As the financial market keeps expanding, an increasing number of investors are showing interest in investing in stocks. One common way of investing in the stock market is through initial public offerings (IPOs) and follow-on public offerings (FPOs).
In this article, we will help you understand the main differences between IPO and FPO.
Initial Public Offerings (IPOs)
An IPO is an opportunity for a company to raise capital by issuing its shares to the public. Companies that go public through an IPO issue a prospectus that contains all the information about the company's financial health, its plans for the future, and the risks involved in investing in the company. The purpose of an IPO is to help the company raise funds to support its growth plans, repay debt or focus on R&D, among other things.
The process of an IPO:
The process of an IPO begins when the company decides to go public and chooses an investment bank to underwrite the offering. The underwriter is responsible for setting the price of the shares and finding buyers for the shares. The underwriter also assists the company in complying with regulatory requirements, such as filing a registration statement with the Securities and Exchange Commission (SEC).
After the registration statement is approved, the company announces its intention to go public, and this is called the red herring prospectus. The red herring prospectus contains some financial information but leaves out some critical information, such as the price of the shares.
The next step is the roadshow, where the underwriter and the company's representatives meet with potential investors to explain the company's investment potential. After the roadshow is over, the price of the shares is determined, and the final prospectus is issued, providing full details of the shares' price and the company's financial data.
Once the shares are offered to the public, the underwriter takes the responsibility for finding buyers for the shares. After the shares are sold, the money raised is transferred to the company, less the underwriting fees.
Follow-on Public Offerings (FPOs)
Once a company goes public, it may need to raise more funds, or some of its existing shareholders may want to sell some of their shares. This is where FPOs come into the picture. An FPO is an offering of shares to the public by a company that is already listed on the stock exchange.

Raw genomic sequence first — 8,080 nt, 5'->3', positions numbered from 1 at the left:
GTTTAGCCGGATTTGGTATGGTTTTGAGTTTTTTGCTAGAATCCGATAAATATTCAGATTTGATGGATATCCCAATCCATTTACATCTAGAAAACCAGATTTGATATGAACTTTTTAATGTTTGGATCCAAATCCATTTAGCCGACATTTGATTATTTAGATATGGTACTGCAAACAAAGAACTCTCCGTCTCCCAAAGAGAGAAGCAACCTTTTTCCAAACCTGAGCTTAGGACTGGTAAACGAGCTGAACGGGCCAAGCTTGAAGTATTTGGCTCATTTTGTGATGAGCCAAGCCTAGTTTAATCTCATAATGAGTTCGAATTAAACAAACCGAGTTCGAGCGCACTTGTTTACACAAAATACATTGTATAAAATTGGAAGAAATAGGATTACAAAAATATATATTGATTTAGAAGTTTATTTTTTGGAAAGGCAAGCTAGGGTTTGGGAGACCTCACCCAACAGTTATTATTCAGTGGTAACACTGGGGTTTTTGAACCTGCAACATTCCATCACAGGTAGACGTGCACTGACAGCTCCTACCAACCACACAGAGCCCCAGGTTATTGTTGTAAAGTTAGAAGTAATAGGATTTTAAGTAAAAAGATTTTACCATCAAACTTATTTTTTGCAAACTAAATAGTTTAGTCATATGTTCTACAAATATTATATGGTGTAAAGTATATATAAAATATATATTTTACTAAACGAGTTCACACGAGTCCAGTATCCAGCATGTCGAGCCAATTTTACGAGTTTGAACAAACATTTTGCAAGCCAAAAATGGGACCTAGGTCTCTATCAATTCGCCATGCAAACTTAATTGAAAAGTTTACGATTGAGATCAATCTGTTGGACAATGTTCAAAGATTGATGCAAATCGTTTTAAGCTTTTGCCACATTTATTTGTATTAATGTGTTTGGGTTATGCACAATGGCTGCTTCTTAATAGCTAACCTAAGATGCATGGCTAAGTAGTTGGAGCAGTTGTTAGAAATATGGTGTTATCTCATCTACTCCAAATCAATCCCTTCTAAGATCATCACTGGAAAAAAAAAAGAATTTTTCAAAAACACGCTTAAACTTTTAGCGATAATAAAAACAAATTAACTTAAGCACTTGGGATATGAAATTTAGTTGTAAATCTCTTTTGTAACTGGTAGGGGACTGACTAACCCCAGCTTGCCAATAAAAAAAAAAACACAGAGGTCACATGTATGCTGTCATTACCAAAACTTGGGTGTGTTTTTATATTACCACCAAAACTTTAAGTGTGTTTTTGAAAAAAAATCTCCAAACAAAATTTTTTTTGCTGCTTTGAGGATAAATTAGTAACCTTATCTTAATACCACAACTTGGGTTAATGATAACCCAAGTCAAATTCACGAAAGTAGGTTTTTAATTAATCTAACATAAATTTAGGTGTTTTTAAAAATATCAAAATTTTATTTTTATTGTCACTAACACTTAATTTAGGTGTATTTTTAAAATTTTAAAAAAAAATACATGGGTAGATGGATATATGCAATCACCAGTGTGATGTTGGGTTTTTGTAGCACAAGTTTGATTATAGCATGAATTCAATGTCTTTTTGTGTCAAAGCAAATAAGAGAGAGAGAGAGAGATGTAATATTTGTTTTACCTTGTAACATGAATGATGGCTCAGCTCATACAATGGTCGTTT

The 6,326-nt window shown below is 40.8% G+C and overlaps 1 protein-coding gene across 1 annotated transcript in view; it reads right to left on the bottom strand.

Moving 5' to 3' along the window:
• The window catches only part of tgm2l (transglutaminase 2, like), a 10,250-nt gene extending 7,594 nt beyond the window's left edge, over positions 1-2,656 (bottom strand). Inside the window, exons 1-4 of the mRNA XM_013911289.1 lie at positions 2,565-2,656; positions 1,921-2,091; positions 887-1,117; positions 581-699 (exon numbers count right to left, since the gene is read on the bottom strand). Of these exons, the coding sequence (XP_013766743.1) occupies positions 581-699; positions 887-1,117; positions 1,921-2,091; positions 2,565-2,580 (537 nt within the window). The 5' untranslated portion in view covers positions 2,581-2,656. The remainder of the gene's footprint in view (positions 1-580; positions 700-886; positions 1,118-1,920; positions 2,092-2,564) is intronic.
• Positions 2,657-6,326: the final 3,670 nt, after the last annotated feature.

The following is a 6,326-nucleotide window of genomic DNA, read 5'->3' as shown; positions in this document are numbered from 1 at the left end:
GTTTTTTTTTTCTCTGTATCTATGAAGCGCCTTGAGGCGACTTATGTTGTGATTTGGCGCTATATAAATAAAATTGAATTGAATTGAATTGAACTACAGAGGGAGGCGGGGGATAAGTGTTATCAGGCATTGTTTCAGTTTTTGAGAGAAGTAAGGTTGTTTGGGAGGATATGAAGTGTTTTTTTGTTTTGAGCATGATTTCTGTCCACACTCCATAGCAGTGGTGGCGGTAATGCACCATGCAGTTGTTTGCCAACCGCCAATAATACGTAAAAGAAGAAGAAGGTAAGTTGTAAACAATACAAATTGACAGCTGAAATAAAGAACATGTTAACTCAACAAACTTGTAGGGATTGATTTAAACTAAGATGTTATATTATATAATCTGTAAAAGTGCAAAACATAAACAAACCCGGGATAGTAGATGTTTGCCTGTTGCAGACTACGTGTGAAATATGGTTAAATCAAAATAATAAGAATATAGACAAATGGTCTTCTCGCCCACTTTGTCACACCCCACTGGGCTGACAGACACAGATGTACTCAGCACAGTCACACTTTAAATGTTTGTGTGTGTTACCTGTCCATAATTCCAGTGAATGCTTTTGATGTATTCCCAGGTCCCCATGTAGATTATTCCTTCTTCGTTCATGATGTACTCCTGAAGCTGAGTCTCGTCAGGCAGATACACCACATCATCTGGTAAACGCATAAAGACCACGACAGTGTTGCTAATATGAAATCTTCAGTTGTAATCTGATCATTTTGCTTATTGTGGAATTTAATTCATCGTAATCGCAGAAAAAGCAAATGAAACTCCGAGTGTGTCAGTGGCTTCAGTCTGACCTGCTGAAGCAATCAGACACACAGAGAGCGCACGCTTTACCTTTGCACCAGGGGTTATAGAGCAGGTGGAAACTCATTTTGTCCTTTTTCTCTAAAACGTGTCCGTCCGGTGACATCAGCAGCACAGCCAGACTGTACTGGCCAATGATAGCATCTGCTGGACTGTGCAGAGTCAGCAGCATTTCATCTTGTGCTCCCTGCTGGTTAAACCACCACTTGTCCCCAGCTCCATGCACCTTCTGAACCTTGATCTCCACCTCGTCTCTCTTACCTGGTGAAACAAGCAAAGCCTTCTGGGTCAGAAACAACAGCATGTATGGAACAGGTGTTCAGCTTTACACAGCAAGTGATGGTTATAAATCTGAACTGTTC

The process of an FPO:
An FPO may be made through a public issue or through an Offer for Sale (OFS). In a public offer, the company issues new shares to the public, whereas in an OFS, the existing shareholders sell their shares to the public.
In both cases, the company is already listed on the stock exchange, and the regulatory requirements are less stringent than in the case of an IPO. The company may not need to issue a detailed prospectus, and the price of the shares may be less volatile than during an IPO.
The most significant difference between IPO and FPO:
The main difference between IPO and FPO is that IPOs usually involve companies going public for the first time, whereas FPOs involve companies that are already publicly listed on the stock exchange. IPOs are, therefore, more regulated and more complex processes. The purpose of an IPO is to raise capital for future growth plans or to repay debt, among other things, whereas the purpose of an FPO is to raise additional funds or to allow existing shareholders to sell some of their shares.
Another significant difference between IPO and FPO is the price of the shares. In the case of IPO, the price of the shares is determined by the demand for the shares during the roadshow, which may make the price of the shares volatile. In the case of FPO, the price of the shares is generally less volatile, making it more attractive to conservative investors.
In conclusion, both IPO and FPO are important avenues for companies to raise capital, but the process and objectives of each are quite different. IPOs are more regulated and involve companies going public for the first time to raise capital for future growth plans, whereas FPOs are typically used by existing listed companies to raise additional capital or to allow existing shareholders to sell their shares. Understanding the differences between these two methods is essential for investors looking to invest in stocks.